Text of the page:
Lean manufacturing's hardly a new concept. In fact, at this point, the concept is notable not so much for its novelty as for its staying power and name recognition. Ask someone to define Kaizen, Six Sigma or Total Quality, and you're apt to get a blank stare. But ask them if their operation is "lean," and you'll likely get an intelligent answer. They may not be up on all the details, but they'll almost certainly know that going lean has nothing to do with selections in the company cafeteria or a human resources boondoggle involving employee fitness.
At its most fundamental level, a lean approach to manufacturing entails just what you'd expect: stripping away the excess. Going lean means cutting costs and boosting efficiency at every stage of the manufacturing process. By now, it's fair to say that lean manufacturing—or simply "lean," as it's more commonly known today—is well rooted in global manufacturing operations. It's proved particularly popular among manufacturers trying to fend off emerging low-cost competitors.
Given the close ties between manufacturing and the supply chain function, no one should be surprised to hear that now, leading-edge logistics operations are going lean too. In a new report on the lean movement, researchers and analysts from Georgia Southern University, Supply Chain Visions and Oracle Corp. define the term in the context of logistics and supply chain operations. The report's authors write: "Lean is a systematic approach to identifying and eliminating waste (non-value-added activities) through continuous improvement by flowing the product at the pull of the customer in pursuit of perfection."
The authors also point out that although it's billed as a "cutting edge" approach to manufacturing, the edge really isn't all that sharp. In fact, they note that the basic concept of lean can be traced all the way back to Henry Ford's assembly lines circa 1920, when the notion of continuous flow was first introduced. Still, as with so many business management concepts, what's old has become new again. And so, it seems, lean is all the rage.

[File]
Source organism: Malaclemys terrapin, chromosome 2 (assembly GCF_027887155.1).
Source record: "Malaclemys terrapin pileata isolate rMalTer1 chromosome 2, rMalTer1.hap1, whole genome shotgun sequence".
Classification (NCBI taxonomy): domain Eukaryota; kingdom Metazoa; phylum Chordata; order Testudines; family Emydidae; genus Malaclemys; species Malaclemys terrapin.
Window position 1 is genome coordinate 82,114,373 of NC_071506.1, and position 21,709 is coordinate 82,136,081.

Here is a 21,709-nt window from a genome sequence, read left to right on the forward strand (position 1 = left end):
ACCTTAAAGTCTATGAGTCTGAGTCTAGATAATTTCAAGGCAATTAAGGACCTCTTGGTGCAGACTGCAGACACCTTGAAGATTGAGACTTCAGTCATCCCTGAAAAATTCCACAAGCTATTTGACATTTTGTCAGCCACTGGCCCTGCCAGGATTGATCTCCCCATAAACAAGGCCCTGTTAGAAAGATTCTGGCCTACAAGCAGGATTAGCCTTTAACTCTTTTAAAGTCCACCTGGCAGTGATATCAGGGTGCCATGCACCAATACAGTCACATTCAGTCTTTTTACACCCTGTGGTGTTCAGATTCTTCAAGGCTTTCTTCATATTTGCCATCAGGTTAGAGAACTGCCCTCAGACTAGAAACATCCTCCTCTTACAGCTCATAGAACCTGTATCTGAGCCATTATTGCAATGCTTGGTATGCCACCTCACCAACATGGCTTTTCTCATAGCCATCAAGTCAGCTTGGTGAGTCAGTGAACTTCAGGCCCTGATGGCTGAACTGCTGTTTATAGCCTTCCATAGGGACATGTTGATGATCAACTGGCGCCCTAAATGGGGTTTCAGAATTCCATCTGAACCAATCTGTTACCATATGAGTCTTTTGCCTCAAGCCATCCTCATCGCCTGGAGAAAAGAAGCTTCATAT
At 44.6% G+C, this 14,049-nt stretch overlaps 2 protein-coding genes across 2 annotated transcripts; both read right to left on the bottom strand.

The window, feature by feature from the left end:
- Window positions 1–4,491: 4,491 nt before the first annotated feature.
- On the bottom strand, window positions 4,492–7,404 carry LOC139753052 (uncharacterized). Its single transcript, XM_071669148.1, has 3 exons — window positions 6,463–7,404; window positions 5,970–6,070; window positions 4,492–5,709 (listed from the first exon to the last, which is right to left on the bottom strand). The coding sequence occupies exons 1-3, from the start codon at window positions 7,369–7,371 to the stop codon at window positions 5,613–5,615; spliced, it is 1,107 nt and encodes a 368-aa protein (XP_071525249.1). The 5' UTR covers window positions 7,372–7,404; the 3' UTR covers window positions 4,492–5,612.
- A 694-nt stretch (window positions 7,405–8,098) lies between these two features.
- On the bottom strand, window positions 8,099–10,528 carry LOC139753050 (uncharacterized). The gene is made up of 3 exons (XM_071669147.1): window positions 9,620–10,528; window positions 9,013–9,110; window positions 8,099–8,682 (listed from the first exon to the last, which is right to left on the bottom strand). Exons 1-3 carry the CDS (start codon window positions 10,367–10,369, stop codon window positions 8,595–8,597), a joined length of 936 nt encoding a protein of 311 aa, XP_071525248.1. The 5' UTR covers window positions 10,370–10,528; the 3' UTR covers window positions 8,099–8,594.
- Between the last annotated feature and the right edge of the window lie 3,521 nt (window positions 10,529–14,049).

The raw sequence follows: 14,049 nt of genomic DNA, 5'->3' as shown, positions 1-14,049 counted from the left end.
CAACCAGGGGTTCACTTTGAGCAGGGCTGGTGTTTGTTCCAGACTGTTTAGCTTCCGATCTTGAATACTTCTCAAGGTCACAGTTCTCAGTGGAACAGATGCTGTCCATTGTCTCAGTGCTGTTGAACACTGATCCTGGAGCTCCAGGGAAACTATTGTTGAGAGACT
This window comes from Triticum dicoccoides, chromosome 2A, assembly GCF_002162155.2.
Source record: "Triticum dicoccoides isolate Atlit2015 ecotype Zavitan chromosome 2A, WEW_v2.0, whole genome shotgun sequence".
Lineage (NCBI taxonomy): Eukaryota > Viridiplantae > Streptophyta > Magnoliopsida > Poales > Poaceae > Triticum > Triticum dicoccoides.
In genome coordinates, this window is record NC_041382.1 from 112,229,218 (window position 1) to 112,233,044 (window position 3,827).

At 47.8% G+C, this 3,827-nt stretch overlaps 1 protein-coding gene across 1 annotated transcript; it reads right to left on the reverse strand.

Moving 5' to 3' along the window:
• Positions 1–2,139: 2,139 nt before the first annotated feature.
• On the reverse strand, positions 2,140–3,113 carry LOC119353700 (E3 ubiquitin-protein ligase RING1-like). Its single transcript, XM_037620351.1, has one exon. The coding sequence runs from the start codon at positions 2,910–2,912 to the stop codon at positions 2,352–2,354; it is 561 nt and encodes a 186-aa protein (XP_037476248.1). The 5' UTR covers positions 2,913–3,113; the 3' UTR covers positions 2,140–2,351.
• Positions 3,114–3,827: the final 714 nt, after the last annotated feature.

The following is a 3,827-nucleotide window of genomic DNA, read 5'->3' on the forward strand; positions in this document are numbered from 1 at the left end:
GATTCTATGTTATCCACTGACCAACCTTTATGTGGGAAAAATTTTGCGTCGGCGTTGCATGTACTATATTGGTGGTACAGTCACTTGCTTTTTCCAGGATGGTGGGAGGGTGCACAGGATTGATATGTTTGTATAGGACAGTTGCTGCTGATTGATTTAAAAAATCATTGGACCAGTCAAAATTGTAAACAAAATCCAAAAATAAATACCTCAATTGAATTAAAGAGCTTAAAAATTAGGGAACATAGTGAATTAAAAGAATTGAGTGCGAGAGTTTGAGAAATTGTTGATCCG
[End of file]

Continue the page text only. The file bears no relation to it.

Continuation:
If you're a logistics professional and all of this comes as a surprise, we have some bad news and some good news for you. First the bad. If you haven't been looking at ways to extend your company's lean manufacturing practices into your logistics functions, you are, I'm afraid, behind the curve. The lean movement has advanced to the point where many big thinkers are already looking at ways to extend the movement beyond logistics to the total supply chain, right down to the point where the customer actually picks up a product and tosses it in the shopping cart. (Think in terms of that utopian scenario in which inventory at the store shelf level is precisely in sync with buyer demand Ö no more, no less.)
The good news is that if you've been working in logistics for a while, you're probably already familiar with the underpinnings of a lean logistics operation. In all probability, you've already spent a lot of time thinking about improving demand management, reducing waste, standardizing processes and crossfunctional collaboration. If so, you may be "leaner" than you think.
Still, it's all too evident that Corporate America has a ways to go. As the authors of the Georgia Southern report write, "...it is clear from the survey results that many organizations have yet to transfer [what they've learned about lean from the manufacturing operation] to the supply chain. Yet, while the adoption rate is low, the benefits are seen as quite high." As for those benefits, it seems the main one is the ability to improve the company's bottom line. That's not an opportunity you want to miss.